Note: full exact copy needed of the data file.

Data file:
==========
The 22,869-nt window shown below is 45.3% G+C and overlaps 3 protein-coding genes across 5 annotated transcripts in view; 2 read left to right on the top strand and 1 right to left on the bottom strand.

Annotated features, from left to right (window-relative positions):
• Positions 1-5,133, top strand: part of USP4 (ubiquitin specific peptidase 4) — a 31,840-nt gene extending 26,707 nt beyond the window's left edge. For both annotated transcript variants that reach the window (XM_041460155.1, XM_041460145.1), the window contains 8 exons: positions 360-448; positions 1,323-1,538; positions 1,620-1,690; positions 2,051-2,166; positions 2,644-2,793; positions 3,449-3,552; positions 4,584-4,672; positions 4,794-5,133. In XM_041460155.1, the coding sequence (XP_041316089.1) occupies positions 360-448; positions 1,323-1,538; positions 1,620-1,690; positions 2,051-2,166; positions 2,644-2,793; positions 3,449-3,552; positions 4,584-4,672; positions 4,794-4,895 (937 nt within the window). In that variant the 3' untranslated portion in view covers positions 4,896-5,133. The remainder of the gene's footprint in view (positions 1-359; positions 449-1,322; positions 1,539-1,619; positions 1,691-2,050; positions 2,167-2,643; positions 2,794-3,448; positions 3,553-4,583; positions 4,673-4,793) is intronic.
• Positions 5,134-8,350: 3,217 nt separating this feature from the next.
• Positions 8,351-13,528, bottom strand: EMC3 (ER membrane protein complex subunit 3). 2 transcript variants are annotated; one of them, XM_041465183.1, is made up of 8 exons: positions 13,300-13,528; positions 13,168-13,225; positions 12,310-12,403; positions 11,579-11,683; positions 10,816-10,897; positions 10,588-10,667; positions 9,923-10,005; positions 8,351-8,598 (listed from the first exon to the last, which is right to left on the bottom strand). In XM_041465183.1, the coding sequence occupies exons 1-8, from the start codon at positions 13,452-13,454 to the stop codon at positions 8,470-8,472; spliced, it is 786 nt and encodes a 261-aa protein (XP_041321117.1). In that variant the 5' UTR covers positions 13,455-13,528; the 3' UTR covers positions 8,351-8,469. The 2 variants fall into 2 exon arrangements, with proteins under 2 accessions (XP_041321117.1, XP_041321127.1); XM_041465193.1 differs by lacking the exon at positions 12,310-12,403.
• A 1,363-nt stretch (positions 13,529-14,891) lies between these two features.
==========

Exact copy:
The 22,869-nt window shown below is 45.3% G+C and overlaps 3 protein-coding genes across 5 annotated transcripts in view; 2 read left to right on the top strand and 1 right to left on the bottom strand.

Annotated features, from left to right (window-relative positions):
• Positions 1-5,133, top strand: part of USP4 (ubiquitin specific peptidase 4) — a 31,840-nt gene extending 26,707 nt beyond the window's left edge. For both annotated transcript variants that reach the window (XM_041460155.1, XM_041460145.1), the window contains 8 exons: positions 360-448; positions 1,323-1,538; positions 1,620-1,690; positions 2,051-2,166; positions 2,644-2,793; positions 3,449-3,552; positions 4,584-4,672; positions 4,794-5,133. In XM_041460155.1, the coding sequence (XP_041316089.1) occupies positions 360-448; positions 1,323-1,538; positions 1,620-1,690; positions 2,051-2,166; positions 2,644-2,793; positions 3,449-3,552; positions 4,584-4,672; positions 4,794-4,895 (937 nt within the window). In that variant the 3' untranslated portion in view covers positions 4,896-5,133. The remainder of the gene's footprint in view (positions 1-359; positions 449-1,322; positions 1,539-1,619; positions 1,691-2,050; positions 2,167-2,643; positions 2,794-3,448; positions 3,553-4,583; positions 4,673-4,793) is intronic.
• Positions 5,134-8,350: 3,217 nt separating this feature from the next.
• Positions 8,351-13,528, bottom strand: EMC3 (ER membrane protein complex subunit 3). 2 transcript variants are annotated; one of them, XM_041465183.1, is made up of 8 exons: positions 13,300-13,528; positions 13,168-13,225; positions 12,310-12,403; positions 11,579-11,683; positions 10,816-10,897; positions 10,588-10,667; positions 9,923-10,005; positions 8,351-8,598 (listed from the first exon to the last, which is right to left on the bottom strand). In XM_041465183.1, the coding sequence occupies exons 1-8, from the start codon at positions 13,452-13,454 to the stop codon at positions 8,470-8,472; spliced, it is 786 nt and encodes a 261-aa protein (XP_041321117.1). In that variant the 5' UTR covers positions 13,455-13,528; the 3' UTR covers positions 8,351-8,469. The 2 variants fall into 2 exon arrangements, with proteins under 2 accessions (XP_041321117.1, XP_041321127.1); XM_041465193.1 differs by lacking the exon at positions 12,310-12,403.
• A 1,363-nt stretch (positions 13,529-14,891) lies between these two features.